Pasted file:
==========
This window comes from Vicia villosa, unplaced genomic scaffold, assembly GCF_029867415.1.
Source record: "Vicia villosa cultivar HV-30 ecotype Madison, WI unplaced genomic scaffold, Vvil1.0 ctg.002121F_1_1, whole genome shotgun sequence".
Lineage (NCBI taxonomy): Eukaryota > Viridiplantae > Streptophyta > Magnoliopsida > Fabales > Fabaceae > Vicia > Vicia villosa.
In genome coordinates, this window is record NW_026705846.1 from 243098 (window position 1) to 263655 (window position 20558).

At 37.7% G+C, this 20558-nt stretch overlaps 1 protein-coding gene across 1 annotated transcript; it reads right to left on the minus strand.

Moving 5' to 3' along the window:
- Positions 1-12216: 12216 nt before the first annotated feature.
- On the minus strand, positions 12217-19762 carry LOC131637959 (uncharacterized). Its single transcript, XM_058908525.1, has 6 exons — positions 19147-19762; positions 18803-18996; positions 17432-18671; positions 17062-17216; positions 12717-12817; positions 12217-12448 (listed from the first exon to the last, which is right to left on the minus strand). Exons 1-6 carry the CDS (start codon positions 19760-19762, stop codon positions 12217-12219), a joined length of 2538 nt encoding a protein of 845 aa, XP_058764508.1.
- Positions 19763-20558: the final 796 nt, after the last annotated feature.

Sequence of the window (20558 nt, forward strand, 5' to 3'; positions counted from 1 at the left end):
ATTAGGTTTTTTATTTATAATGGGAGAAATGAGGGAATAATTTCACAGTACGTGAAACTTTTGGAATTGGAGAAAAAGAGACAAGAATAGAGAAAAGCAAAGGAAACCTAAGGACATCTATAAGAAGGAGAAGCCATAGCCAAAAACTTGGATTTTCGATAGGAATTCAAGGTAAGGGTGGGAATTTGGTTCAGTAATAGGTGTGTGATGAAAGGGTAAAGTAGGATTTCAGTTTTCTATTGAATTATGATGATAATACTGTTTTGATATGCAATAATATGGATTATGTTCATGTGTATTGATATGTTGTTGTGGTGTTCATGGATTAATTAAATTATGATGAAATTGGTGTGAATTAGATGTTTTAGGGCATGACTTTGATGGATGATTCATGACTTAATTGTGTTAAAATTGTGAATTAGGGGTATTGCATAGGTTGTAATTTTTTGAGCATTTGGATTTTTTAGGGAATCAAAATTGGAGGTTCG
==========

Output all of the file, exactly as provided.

This window comes from Vicia villosa, unplaced genomic scaffold, assembly GCF_029867415.1.
Source record: "Vicia villosa cultivar HV-30 ecotype Madison, WI unplaced genomic scaffold, Vvil1.0 ctg.002121F_1_1, whole genome shotgun sequence".
Lineage (NCBI taxonomy): Eukaryota > Viridiplantae > Streptophyta > Magnoliopsida > Fabales > Fabaceae > Vicia > Vicia villosa.
In genome coordinates, this window is record NW_026705846.1 from 243098 (window position 1) to 263655 (window position 20558).

At 37.7% G+C, this 20558-nt stretch overlaps 1 protein-coding gene across 1 annotated transcript; it reads right to left on the minus strand.

Moving 5' to 3' along the window:
- Positions 1-12216: 12216 nt before the first annotated feature.
- On the minus strand, positions 12217-19762 carry LOC131637959 (uncharacterized). Its single transcript, XM_058908525.1, has 6 exons — positions 19147-19762; positions 18803-18996; positions 17432-18671; positions 17062-17216; positions 12717-12817; positions 12217-12448 (listed from the first exon to the last, which is right to left on the minus strand). Exons 1-6 carry the CDS (start codon positions 19760-19762, stop codon positions 12217-12219), a joined length of 2538 nt encoding a protein of 845 aa, XP_058764508.1.
- Positions 19763-20558: the final 796 nt, after the last annotated feature.

Sequence of the window (20558 nt, forward strand, 5' to 3'; positions counted from 1 at the left end):
ATTAGGTTTTTTATTTATAATGGGAGAAATGAGGGAATAATTTCACAGTACGTGAAACTTTTGGAATTGGAGAAAAAGAGACAAGAATAGAGAAAAGCAAAGGAAACCTAAGGACATCTATAAGAAGGAGAAGCCATAGCCAAAAACTTGGATTTTCGATAGGAATTCAAGGTAAGGGTGGGAATTTGGTTCAGTAATAGGTGTGTGATGAAAGGGTAAAGTAGGATTTCAGTTTTCTATTGAATTATGATGATAATACTGTTTTGATATGCAATAATATGGATTATGTTCATGTGTATTGATATGTTGTTGTGGTGTTCATGGATTAATTAAATTATGATGAAATTGGTGTGAATTAGATGTTTTAGGGCATGACTTTGATGGATGATTCATGACTTAATTGTGTTAAAATTGTGAATTAGGGGTATTGCATAGGTTGTAATTTTTTGAGCATTTGGATTTTTTAGGGAATCAAAATTGGAGGTTCG